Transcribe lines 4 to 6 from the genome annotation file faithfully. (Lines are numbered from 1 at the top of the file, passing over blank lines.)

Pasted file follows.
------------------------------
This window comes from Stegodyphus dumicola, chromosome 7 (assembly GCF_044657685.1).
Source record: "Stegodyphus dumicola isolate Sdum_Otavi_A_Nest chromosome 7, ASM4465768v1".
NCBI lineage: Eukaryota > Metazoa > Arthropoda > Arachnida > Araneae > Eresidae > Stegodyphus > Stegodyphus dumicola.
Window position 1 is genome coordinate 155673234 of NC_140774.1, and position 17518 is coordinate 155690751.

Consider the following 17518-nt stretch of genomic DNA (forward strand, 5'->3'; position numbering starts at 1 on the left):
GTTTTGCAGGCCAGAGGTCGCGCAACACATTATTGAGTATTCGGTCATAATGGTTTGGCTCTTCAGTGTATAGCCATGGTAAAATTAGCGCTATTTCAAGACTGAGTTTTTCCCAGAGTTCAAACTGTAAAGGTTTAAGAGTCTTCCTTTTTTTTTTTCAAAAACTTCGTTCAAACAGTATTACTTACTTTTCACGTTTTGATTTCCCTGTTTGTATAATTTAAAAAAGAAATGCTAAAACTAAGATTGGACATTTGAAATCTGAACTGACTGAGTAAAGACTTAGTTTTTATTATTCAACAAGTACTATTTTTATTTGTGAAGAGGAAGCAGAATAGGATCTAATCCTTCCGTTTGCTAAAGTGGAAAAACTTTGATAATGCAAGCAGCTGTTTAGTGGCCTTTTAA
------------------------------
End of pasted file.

Window position 1 is genome coordinate 155673234 of NC_140774.1, and position 17518 is coordinate 155690751.

Consider the following 17518-nt stretch of genomic DNA (forward strand, 5'->3'; position numbering starts at 1 on the left):
GTTTTGCAGGCCAGAGGTCGCGCAACACATTATTGAGTATTCGGTCATAATGGTTTGGCTCTTCAGTGTATAGCCATGGTAAAATTAGCGCTATTTCAAGACTGAGTTTTTCCCAGAGTTCAAACTGTAAAGGTTTAAGAGTCTTCCTTTTTTTTTTTCAAAAACTTCGTTCAAACAGTATTACTTACTTTTCACGTTTTGATTTCCCTGTTTGTATAATTTAAAAAAGAAATGCTAAAACTAAGATTGGACATTTGAAATCTGAACTGACTGAGTAAAGACTTAGTTTTTATTATTCAACAAGTACTATTTTTATTTGTGAAGAGGAAGCAGAATAGGATCTAATCCTTCCGTTTGCTAAAGTGGAAAAACTTTGATAATGCAAGCAGCTGTTTAGTGGCCTTTTAA